Cities in the early days of the United States were mostly quiet at night. People who left the comfort of their own homes at night could often be found walking into puddles, tripping over uneven terrain, or colliding into posts because virtually no street lighting existed. Urban areas had established curfew times that “were signaled by the ringing of bells, the beating of drums, or the firing of cannons” at an early hour in the evening. With the advent of gas lighting, culture transformed in fascinating ways. Here are 12 interesting facts about urban nightlife from Peter C. Baldwin’s article for the Oxford Research Encyclopedia of American History, which shows how times have greatly changed and, remarkably, how some things have remained the same.
1. The Christmas season was an especially popular time for drunken rowdiness at night. Somewhat like 20th-century trick-or-treaters, young men in early 19th-century Philadelphia and New York knocked on doors demanding drinks or small gifts.
2. Plays were banned in New England cities, forcing traveling troupes to bill their performances as “moral dialogues.”
3. Theater audiences used to talk amongst themselves much of the time during performances. With the house lights kept up, audiences paid as much attention to socializing and people-watching as to the performance.
4. With the rise of industrialization, workers could no longer take unscheduled breaks, but had to work steadily. As a result, leisure activities like going for a round of drinks began to be pushed out of the day and into the night.
5. With gas lights in commercial districts and professional police forces replacing poorly-trained and unmotivated night watchmen, growing safety was a key factor in encouraging evening street activity. Restaurants, ice cream parlors, and oyster saloons clustered in the well-lit commercial streets.
6. Hours of work and leisure grew less distinct in the late 19th century. The number of night workers greatly expanded, partly because of the adoption of new processes of continuous production in the iron, glass, paper, and petrochemical industries. These processes were facilitated by the availability of electric power after about 1880, and by the superiority of electric lighting. Better lighting also encouraged additional night work on the docks, and in the manufacturing of textiles and books.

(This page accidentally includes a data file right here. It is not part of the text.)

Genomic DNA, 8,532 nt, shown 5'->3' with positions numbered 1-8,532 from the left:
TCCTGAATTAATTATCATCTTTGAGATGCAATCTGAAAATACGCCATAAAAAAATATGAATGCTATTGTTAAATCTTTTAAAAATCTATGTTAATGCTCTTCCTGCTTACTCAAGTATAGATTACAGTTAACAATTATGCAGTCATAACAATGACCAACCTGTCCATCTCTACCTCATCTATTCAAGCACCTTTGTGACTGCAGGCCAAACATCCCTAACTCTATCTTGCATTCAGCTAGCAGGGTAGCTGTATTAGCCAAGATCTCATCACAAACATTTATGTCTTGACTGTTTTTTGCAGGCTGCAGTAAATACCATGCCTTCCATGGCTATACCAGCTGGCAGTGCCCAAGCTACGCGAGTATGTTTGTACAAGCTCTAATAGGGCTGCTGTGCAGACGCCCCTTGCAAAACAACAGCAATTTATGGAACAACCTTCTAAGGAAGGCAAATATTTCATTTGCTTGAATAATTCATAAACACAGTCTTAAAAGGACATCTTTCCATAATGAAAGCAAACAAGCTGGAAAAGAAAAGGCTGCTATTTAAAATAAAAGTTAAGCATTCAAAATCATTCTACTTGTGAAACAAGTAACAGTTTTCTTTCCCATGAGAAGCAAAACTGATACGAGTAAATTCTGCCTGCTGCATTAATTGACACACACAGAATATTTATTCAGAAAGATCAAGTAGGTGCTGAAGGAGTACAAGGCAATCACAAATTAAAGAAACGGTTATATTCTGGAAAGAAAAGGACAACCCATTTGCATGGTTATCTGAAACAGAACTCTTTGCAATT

7. A gradual decline in labor hours, slow increases in income, and dwindling moral opposition to commercial entertainment also contributed to the expansion of nightlife. Electric lighting further encouraged the growth of commercial nightlife. In the “bright-light districts” of Chicago, Minneapolis, and many smaller cities, brilliant illumination made downtown streets seem safer and more
exciting. Advertising signs, theater marquees, and glowing store windows added to the flood of light from arc and incandescent street lamps.
8. Nightlife at the very end of the 19th century began to shift decisively away from a male-dominated scene. Alternative nightlife options to the all-male “homosocial”
saloons developed. Mixed-gender restaurants and increasingly lavish hotel dining rooms
opened for business, and vaudeville houses succeeded in attracting a mixed-gendered mass audience.
9. Changes in patterns of courtship encouraged mixed-gender nightlife as well. Instead of courting young women in private, men in the 20th century began taking them out on “dates” to public entertainment places such as restaurants, theaters, and dance halls. Dating freed young couples from parental supervision, a development assisted greatly by the advent of the automobile.
10. The invention of television decreased the number of people who went out in urban areas. Watching TV with one’s family became a popular alternative to going out at night. Total movie admissions plummeted from 4.1 billion in 1946 to 1.1 billion in 1962.
11. In the late 1940s and 1950s, bebop jazz performances flourished in smaller nightclubs filled with hipsters. Young hipsters at the time listened to bebop jazz, which offered innovative but less danceable music. They sneered at the conventionality of mainstream society, welcomed the sexuality that they associated with black culture, and, in many cases, supplemented their listening experience by using marijuana and heroin. As the dance culture of young whites came to focus on rock, bop fans preferred just to listen to this increasingly intellectualized art form.
12. Rock concerts in Boston were banned at one point. After a minor riot took place outside the Boston Arena on 3 May 1958, Boston police arrested concert promoter and disc jockey Alan Freed, and then Boston Mayor John B. Hynes briefly called off similar musical performances.
Featured image credit: “52nd Street, New York, N.Y., ca. July 1948” by William Gottlieb. Public Domain via The Library of Congress.